Let's start the walk with a little history. Early sixteenth century Europe was a dangerous place for Jews. Following their expulsion from Spain in 1492 the Italian states came under pressure to do the same. Venice, an independent republic, resisted the pressure since Jewish bankers were fundamental to their trading economy. Instead they decided to force all the Jews to live in one area of the city and to lock them in at night. The area chosen was a disused iron foundry in the north-west of the city. The word 'ghetto', means 'iron foundry' in Venetian. It consisted of an island with a wider than usual canal around it. Bridges were replaced with drawbridges that could be raised and lowered in the evenings and the mornings. Soon the city's Jews were joined by Jews from other parts of Europe and a vibrant community of second hand clothes dealers (one of the only professions they were allowed to do) who doubled as money lenders grew up. The ghetto became the most densely populated and overcrowded part of Venice. The necessity for the Jews to live in the ghetto died with the Republic of Venice in 1797, but the area remained the centre of the Jewish community due to the presence of the city's synagogues. In the late 1930s, Venice's Jews faced discrimination again, this time at the hands of Mussolini and later the Nazis who deported hundreds of them to the death camps. After the war, the community revived and turned ghetto turned into the vibrant Jewish area it is today.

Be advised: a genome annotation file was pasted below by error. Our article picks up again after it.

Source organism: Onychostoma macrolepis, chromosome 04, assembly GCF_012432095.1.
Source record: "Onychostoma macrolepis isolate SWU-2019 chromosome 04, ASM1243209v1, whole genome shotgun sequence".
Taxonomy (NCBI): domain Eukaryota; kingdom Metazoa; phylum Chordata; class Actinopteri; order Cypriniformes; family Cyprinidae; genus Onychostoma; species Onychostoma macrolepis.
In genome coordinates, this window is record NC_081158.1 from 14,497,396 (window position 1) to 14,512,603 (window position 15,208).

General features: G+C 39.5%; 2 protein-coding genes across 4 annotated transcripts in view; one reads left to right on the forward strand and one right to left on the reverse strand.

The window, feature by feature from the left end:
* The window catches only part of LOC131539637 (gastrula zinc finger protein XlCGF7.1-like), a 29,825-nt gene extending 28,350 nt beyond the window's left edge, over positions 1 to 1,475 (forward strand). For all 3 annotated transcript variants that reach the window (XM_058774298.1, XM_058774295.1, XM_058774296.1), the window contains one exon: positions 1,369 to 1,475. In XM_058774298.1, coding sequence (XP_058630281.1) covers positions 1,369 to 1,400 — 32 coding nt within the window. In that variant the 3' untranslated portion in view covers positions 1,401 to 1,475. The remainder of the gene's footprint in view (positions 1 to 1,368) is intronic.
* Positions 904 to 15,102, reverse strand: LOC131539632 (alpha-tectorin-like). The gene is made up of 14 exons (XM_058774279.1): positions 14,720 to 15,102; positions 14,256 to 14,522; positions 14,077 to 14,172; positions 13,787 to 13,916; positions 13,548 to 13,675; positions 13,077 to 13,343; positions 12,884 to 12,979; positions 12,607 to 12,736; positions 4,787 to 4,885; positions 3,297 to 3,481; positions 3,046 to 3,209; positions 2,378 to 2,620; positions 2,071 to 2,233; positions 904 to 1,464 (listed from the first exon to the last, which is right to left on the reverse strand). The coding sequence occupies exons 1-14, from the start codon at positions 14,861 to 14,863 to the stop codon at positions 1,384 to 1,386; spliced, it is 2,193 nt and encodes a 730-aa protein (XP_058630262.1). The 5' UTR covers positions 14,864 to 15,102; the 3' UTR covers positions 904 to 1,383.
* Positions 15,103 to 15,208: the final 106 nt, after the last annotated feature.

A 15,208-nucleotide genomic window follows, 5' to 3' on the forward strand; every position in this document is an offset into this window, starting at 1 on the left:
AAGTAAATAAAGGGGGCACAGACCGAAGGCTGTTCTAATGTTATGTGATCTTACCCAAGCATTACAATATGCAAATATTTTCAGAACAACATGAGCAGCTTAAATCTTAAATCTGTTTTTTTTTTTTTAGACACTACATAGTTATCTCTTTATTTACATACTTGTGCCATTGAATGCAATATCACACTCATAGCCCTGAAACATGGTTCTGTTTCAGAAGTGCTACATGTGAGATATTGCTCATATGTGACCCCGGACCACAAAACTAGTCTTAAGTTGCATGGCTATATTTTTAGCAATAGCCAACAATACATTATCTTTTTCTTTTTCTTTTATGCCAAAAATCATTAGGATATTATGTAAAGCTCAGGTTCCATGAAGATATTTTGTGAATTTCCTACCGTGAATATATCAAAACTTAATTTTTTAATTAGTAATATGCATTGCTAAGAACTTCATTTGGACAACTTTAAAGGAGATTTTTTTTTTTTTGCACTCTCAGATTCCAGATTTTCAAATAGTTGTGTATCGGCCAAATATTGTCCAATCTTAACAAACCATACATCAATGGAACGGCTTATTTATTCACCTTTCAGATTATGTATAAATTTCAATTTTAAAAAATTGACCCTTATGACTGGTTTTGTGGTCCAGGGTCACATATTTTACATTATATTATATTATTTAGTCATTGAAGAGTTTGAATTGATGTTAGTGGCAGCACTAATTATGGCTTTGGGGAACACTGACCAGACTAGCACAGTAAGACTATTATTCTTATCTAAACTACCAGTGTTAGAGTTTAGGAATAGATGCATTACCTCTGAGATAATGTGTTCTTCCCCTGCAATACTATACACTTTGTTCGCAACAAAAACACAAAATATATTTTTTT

Campo di Ghetto Nuovo
The Jewish Museum of Venice
Giovanni Volpe Bakery
Kosher Restaurant Gam Gam
Anglo-Italian food and travel writer. Born in Venice but raised in the UK I´m uniquely placed to bring you insider details about Italy, the bel paese.